The SUNY Youth Sports Institute will package evidence-based findings into one easy-to-understand, comprehensive program and make it available to medical practitioners, parents, educators, young athletes, and youth sports coaches, according to Timothy Donovan, Executive Director, SUNY Youth Sports Institute.
“At a recent count there were nearly 500 energy drink brands. Classified as supplements and aggressively marketed, they have a special allure with young people. This causes confusion with adults who are trying to provide smart choices to their children and to the children they coach or teach. Little is known about the contents of each container, yet their brand names and marketing are synonymous with fun, adding to the confusion. The literature is showing that as stand-alone products or mixed with other substances, these drinks need to be understood by parents and caregivers,” Donovan said.
It is the mission of the SUNY Youth Sports Institute to identify and share evidence-based knowledge on best practices to help children in their most formative athletic experiences. This helps them develop positive and healthy relationships within their youth sports community. By exploring this new beverage category for its effects on our youngest population we are helping to fulfill that mission,” said Donovan.
Top experts in their respective fields will discuss the chemical makeup of these energy drinks, potential health risks, their physical and psychological effects on kids and what happens when energy drinks are mixed with alcohol and other stimulants. SUNY Youth Sports Institute and experts in psychiatry, substance abuse, toxicology, kinesiology, clinical psychology, and sports medicine will be making presentations.
Those presenting include: Mary Claire O’Brien, M.D., Associate Professor, Department of Emergency Medicine, Department of Public Health Services, Wake Forest University School of Medicine, Winston-Salem, NC. Dr. O’Brien’s recent work explores the consumption of alcohol mixed with energy drinks, and the association of this behavior with serious alcohol-related consequences, including injury, sexual assault, and riding with a drunken driver.
“Drinking energy drinks mixed with alcohol just doesn’t make sense. If someone told me that I had greatly increased odds of being taken advantage of sexually or riding with a drunk driver, just by drinking an energy drink with my alcohol, I’d think twice about the energy drink. It’s just not worth it,” said Dr. O’Brien.
Other panelists include: Chad Reissig, PhD, Postdoctoral Fellow, Department of Psychiatry and Behavioral Sciences, Johns Hopkins University School of Medicine, Baltimore, MD. Dr. Reissig’s work has focused on a variety of psychoactive drugs including caffeine and caffeinated energy drinks. He was the senior author on the recent publication titled “Caffeinated Energy Drinks – A Growing Problem.”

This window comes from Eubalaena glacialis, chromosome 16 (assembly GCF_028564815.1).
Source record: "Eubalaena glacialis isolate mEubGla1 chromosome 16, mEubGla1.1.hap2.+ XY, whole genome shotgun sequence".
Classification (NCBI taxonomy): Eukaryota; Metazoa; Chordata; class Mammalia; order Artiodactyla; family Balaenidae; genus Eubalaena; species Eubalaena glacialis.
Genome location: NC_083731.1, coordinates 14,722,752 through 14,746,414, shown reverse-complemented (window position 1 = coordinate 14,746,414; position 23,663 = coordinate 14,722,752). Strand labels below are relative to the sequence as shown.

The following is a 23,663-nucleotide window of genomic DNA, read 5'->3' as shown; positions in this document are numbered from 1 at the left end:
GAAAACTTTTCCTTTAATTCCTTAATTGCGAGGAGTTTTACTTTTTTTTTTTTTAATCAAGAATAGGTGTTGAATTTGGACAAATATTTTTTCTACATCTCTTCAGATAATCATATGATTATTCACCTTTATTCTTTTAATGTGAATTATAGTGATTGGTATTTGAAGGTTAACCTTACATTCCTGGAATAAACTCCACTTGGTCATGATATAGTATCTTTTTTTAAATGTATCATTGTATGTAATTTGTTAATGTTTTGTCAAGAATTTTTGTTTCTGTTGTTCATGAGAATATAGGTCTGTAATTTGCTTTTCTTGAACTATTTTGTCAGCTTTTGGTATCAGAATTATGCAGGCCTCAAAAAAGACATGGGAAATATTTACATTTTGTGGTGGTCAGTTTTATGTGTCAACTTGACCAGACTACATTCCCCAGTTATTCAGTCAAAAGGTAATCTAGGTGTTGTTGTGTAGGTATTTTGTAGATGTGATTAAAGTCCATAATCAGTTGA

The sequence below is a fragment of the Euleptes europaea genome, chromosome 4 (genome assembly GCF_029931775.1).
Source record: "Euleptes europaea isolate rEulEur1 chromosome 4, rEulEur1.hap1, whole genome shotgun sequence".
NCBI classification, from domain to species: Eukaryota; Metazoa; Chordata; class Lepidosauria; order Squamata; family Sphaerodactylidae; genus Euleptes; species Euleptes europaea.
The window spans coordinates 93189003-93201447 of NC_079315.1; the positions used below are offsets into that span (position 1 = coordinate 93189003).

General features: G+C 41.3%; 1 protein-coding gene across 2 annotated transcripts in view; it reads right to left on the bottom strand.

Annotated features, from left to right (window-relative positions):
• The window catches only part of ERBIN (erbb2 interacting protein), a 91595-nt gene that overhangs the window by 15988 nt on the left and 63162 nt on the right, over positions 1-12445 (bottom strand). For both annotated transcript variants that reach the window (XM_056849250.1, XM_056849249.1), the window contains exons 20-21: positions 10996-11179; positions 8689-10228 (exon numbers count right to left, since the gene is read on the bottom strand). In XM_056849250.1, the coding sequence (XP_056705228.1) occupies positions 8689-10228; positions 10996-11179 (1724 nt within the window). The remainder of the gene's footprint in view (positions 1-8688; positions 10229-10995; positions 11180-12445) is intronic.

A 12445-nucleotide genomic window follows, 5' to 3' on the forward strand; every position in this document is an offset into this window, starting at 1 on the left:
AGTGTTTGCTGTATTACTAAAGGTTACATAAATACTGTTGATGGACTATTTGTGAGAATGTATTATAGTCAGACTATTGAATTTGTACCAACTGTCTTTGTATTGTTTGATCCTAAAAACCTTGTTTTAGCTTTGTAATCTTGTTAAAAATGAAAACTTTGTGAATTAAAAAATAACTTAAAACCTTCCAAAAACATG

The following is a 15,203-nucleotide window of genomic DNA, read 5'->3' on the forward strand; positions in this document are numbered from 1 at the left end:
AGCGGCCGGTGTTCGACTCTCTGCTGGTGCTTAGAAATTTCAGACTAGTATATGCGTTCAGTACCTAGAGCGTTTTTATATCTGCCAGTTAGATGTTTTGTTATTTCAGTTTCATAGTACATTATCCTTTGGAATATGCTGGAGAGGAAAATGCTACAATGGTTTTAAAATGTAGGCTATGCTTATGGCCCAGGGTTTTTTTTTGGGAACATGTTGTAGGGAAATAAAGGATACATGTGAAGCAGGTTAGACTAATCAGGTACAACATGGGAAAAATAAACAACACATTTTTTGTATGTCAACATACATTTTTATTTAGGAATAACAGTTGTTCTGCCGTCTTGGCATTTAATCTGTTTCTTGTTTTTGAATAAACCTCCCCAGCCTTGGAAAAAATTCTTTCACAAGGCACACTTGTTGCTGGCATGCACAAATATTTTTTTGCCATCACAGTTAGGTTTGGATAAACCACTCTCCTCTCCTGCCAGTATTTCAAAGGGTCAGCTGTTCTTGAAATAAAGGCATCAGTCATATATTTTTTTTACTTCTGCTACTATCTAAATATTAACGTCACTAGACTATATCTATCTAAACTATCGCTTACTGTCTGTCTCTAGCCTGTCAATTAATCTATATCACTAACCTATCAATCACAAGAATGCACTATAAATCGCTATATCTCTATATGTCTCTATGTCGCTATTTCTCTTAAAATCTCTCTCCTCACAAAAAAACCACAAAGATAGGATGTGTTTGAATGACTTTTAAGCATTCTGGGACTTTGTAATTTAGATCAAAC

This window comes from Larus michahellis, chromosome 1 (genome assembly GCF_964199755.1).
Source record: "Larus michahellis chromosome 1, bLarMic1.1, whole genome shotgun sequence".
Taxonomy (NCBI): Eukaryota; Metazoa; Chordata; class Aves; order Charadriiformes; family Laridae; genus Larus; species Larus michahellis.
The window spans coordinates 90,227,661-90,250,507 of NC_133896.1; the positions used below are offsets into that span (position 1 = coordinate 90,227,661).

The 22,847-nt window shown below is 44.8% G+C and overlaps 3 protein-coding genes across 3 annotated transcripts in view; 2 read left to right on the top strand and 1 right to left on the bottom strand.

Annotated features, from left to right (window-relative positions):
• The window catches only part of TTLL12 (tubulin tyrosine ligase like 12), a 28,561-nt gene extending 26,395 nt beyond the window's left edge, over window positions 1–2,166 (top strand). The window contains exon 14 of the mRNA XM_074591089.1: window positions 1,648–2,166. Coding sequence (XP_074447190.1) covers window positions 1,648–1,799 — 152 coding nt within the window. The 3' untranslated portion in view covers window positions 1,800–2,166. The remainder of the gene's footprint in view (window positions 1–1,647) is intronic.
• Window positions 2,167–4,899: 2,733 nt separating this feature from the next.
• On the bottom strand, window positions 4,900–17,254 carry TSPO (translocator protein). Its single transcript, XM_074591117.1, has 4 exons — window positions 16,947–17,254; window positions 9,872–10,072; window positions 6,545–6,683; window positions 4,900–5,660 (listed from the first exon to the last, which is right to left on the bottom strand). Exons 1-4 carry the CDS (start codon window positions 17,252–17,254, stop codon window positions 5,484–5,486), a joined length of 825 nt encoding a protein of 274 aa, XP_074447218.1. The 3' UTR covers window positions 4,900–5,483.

Kathleen Miller, PhD, Research Scientist, Research Institute on Addictions, University at Buffalo, Buffalo, NY. Dr. Miller focuses on the gender-specific relationships among problem behaviors and athletic involvement, with particular attention to “toxic jock” identity. Her current research focuses on the understudied links between energy drink consumption and risk-taking.
Amelia Arria, PhD, is Senior Scientist, Treatment Research Institute, Philadelphia, PA, Associate Director, Center for Substance Abuse Research, University of Maryland, College Park, MD. One of Dr. Arria’s primary research interests is to understand the antecedents and consequences of adolescent and young adult health-risk behaviors.
Other noted participants are from recognized institutions like New York Presbyterian Hospital, Mount Sinai Hospital, the State University of New York, the University of Maryland, Drexel University, and the NCAA. A full list of panelists is attached.
About SUNY Youth Sports: The SUNY Youth Sports Institute training network is called Youth Sports NY. It works with 29 SUNY Community Colleges and 50 high level coaches as trainers. Since March 2008 the program has trained over 2,000 non-school volunteer youth coaches in New York State to a common minimum coaching standard.
Peter Salgo, MD
Associate Director, Open Heart ICU at New York Presbyterian Hospital, Columbia University College of Physicians and Surgeons, New York, NY
Chad Reissig, PhD
Postdoctoral Fellow, Department of Psychiatry and Behavioral Sciences Johns Hopkins University School of Medicine, Baltimore, MD
Kathleen Miller, PhD
Research Scientist, Research Institute on Addictions, University at Buffalo, Buffalo, NY
Isabel Burk, MS
Director of The Health Network, New York, NY
Jeanna M. Marraffa, PharmD
Clinical Toxicologist, Upstate New York Poison Center, Assistant Professor, SUNY Upstate Medical University, Syracuse, NY
Phil Buckenmeyer, PhD
Chair, Department of Kinesiology, SUNY Cortland, Cortland, NY
Mary Claire O’Brien, MD
Associate Professor, Department of Emergency Medicine, Department of Public Health Services,
Wake Forest University School of Medicine, Winston-Salem, NC
Eric Small, MD
Clinical Assistant Professor, Pediatrics, Orthopedics, and Rehabilitation Medicine, Mt. Sinai Hospital, New York, NY
Mitchell Schare, PhD
Program Director, Department of Clinical Psychology, Hofstra University, Hempstead, NY
Mary E. Wilfert, MEd
Associate Director of Health and Safety, National Collegiate Athletic Association, Indianapolis, IN
Bruce Goldberger, PhD
Professor and Director of Toxicology, University of Florida College of Medicine, Gainesville, FL
Amelia Arria, PhD
Senior Scientist, Treatment Research Institute, Philadelphia, PA Associate Director, Center for Substance Abuse Research, University of Maryland, College Park, MD
Christina Calamaro, PhD, CRNP
Assistant Professor, College of Nursing and Health Professions, Drexel University, Philadelphia, PA